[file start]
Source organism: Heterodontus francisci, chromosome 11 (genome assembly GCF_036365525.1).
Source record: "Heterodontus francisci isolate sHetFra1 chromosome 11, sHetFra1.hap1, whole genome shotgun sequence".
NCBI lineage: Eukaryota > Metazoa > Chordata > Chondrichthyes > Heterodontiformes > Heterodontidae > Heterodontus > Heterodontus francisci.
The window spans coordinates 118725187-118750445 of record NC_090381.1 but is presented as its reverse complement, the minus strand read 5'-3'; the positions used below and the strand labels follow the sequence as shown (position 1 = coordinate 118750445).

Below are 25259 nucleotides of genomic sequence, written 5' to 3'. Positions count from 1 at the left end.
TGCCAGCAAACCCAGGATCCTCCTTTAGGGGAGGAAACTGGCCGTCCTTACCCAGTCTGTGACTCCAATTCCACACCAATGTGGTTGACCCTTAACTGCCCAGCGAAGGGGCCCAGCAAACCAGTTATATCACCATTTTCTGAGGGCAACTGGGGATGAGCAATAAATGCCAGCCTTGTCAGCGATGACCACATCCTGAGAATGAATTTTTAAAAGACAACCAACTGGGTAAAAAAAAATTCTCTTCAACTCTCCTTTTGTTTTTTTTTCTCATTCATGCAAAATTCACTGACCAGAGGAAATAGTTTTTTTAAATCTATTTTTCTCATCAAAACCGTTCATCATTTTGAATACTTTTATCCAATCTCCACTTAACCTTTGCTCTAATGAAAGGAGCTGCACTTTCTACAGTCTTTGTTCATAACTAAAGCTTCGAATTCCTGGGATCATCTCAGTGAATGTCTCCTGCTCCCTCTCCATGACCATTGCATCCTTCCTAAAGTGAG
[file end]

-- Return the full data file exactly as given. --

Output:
Source organism: Heterodontus francisci, chromosome 11 (genome assembly GCF_036365525.1).
Source record: "Heterodontus francisci isolate sHetFra1 chromosome 11, sHetFra1.hap1, whole genome shotgun sequence".
NCBI lineage: Eukaryota > Metazoa > Chordata > Chondrichthyes > Heterodontiformes > Heterodontidae > Heterodontus > Heterodontus francisci.
The window spans coordinates 118725187-118750445 of record NC_090381.1 but is presented as its reverse complement, the minus strand read 5'-3'; the positions used below and the strand labels follow the sequence as shown (position 1 = coordinate 118750445).

Below are 25259 nucleotides of genomic sequence, written 5' to 3'. Positions count from 1 at the left end.
TGCCAGCAAACCCAGGATCCTCCTTTAGGGGAGGAAACTGGCCGTCCTTACCCAGTCTGTGACTCCAATTCCACACCAATGTGGTTGACCCTTAACTGCCCAGCGAAGGGGCCCAGCAAACCAGTTATATCACCATTTTCTGAGGGCAACTGGGGATGAGCAATAAATGCCAGCCTTGTCAGCGATGACCACATCCTGAGAATGAATTTTTAAAAGACAACCAACTGGGTAAAAAAAAATTCTCTTCAACTCTCCTTTTGTTTTTTTTTCTCATTCATGCAAAATTCACTGACCAGAGGAAATAGTTTTTTTAAATCTATTTTTCTCATCAAAACCGTTCATCATTTTGAATACTTTTATCCAATCTCCACTTAACCTTTGCTCTAATGAAAGGAGCTGCACTTTCTACAGTCTTTGTTCATAACTAAAGCTTCGAATTCCTGGGATCATCTCAGTGAATGTCTCCTGCTCCCTCTCCATGACCATTGCATCCTTCCTAAAGTGAG